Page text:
Judge orders missionaries to stay away from Brazilian reserve

Judge orders missionaries to stay away from Brazilian reserve April 18, 2020

THERE’S not a lot of good news coming out of Brazil, a country headed by a lunatic Christian President who thinks COVID-19 is ‘like a little flu or a bit of a cold’ and is leading Brazilians ‘to the slaughterhouse.’

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But fortunately among the many who don’t think like Jair Bolsonaro, above, is Brazilian judge Fabiano Verli who  this week banned a group of Christian missionaries from entering a vast Amazon indigenous reserve with the world’s highest concentration of isolated tribes.

Verli cited risks from the Coronavirus pandemic as one of his reasons.

Indigenous leaders and activists hailed the decision as “historic” and expressed hope that it could prevent a genocide in the Javari valley, a remote reserve the size of Austria on Brazil’s western borders.

Said Eliesio Marubo, an indigenous lawyer who sought the ruling on behalf of Javari’s indigenous association Univaja.

Faced with this new Coronavirus pandemic we wanted to guarantee the rights of indigenous people to isolation.

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Verli banned three missionaries, Andrew Tonkin, above, Josiah McIntyre and Pastor Wilson de Benjamin, from the reserve, along with the controversial missionary group New Tribes Mission of Brazil which recently bought a helicopter to convert isolated peoples in the region.

The judge referred to recent articles about isolated groups’ vulnerability to common diseases that decimated their populations in the past and authorised police and army to expel any of the missionaries found in the reserve.

Brazil has so far seen three confirmed Covid-19 deaths among its indigenous population.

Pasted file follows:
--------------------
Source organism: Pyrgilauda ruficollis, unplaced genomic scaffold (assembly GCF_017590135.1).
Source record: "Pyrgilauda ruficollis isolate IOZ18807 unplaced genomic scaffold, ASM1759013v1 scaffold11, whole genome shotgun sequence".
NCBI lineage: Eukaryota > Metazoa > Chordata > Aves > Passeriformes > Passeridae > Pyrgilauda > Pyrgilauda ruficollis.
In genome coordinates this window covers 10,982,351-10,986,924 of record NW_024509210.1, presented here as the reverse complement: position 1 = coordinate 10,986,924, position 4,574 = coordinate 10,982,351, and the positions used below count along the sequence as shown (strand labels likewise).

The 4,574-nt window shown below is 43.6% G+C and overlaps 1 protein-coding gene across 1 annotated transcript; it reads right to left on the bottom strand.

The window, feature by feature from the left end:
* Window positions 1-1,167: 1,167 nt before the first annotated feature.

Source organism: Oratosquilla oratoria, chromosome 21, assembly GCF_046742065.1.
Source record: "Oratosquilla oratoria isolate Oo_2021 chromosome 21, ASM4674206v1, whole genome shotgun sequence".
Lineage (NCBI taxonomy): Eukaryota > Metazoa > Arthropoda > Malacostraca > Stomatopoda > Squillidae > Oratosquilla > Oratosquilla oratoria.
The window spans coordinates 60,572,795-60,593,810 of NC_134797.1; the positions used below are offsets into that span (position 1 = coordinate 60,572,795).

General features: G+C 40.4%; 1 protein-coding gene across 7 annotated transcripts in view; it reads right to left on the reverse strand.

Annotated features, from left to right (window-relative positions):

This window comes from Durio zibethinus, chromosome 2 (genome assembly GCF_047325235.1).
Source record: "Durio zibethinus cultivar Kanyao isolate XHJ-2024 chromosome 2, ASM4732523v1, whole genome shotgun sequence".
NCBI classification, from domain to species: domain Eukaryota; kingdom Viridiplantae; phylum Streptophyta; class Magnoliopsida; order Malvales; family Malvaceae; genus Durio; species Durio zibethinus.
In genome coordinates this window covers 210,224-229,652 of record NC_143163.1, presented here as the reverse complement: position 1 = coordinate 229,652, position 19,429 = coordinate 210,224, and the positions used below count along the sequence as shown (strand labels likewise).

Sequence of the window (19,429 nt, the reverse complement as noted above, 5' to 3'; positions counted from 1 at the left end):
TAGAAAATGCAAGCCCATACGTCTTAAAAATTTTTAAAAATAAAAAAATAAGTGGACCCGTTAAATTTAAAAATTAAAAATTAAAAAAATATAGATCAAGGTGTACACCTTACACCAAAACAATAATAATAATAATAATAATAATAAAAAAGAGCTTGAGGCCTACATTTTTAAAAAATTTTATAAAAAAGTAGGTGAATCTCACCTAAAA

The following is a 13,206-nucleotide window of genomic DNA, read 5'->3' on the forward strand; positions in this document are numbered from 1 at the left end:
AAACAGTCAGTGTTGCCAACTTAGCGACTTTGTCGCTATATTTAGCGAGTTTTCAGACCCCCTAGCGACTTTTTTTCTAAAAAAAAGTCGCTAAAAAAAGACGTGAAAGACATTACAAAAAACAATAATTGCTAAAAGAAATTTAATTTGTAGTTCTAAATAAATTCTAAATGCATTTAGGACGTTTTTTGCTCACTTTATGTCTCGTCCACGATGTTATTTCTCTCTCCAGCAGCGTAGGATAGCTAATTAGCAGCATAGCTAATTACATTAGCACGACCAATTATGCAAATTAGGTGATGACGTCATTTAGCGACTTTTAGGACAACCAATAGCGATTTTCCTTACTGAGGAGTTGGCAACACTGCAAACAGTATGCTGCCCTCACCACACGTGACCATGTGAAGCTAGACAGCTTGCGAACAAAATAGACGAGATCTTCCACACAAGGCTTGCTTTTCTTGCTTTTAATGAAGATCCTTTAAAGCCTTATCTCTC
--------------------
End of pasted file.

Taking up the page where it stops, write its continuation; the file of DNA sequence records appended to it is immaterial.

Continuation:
Specialists from the indigenous agency FUNAI believe 16 isolated groups could live in the Javari valley. Concerns for their safety soared when a former New Tribes missionary was put in charge of Funai’s isolated indigenous department.

Verli wrote that Tonkin, had been seen in the reserve and noted “clear indications of an attempt at cultural assimilation” of an isolated group.

Complaints by Marubo and Mayoruna indigenous leaders were first published in O Globo last last month. The newspaper reporting that Tonkin, from North Carolina – a leader of the Baptist missionary group Frontier International –  was planning a trip to the  Javari Valley Indigenous Reserve near the border with Peru.

Lucas Marubo, head of the Marubo Villages Organization of Rio Ituí (OAMI), and a member of the Indigenous Peoples of the Javari Valley Union (Univaja), said in this report:

We heard that he was having meetings, preparing to try to go in again, that he was buying supplie. They are armed, have drones and GPS… a bunch of equipment to make contact… this is our fear.

The Javari Valley is larger than the nation of Austria and protects the world’s highest number of isolated tribes. Sixteen of the 26 Javari Valley indigenous groups are peoples who have chosen to remain isolated.

Yet, this is the second occasion in recent times that an evangelical group has been accused of planning contact and conversion — Ethnos360 (formerly New Tribes Mission) has bought a helicopter with that express purpose in mind.

Isolated indigenous’ groups have extremely vulnerable immune systems, meaning that contagious viral respiratory diseases like flu and measles can be deadly. Entering the reserve is only currently allowed with special permission from FUNAI.

In recent years, however, deep cuts to FUNAI’s budget helped result in the officially demarcated Javari Reserve seeing a sharp rise in illegal incursions by fishermen, poachers, drug traffickers, illegal loggers and wildcat miners, as well as attempted evangelisation missions by Christian religious groups.

Said José Carlos Meirelles, who pioneered the “no contact” policy adopted by FUNAI:

It’s a total disaster. These guys couldn’t care less about the indigenous, they just want their souls, They’ll literally kill them, and the few that survive, their culture will be destroyed… It’s genocide.

O Globo  said Tonkin was seen last year trying to make contact with an isolated group from the Korubo tribe using a hydroplane and was preparing a new expedition. Tonkin denied this, saying it was mere “gossip”.

Tonkin’s Facebook page is peppered with comments such as these:


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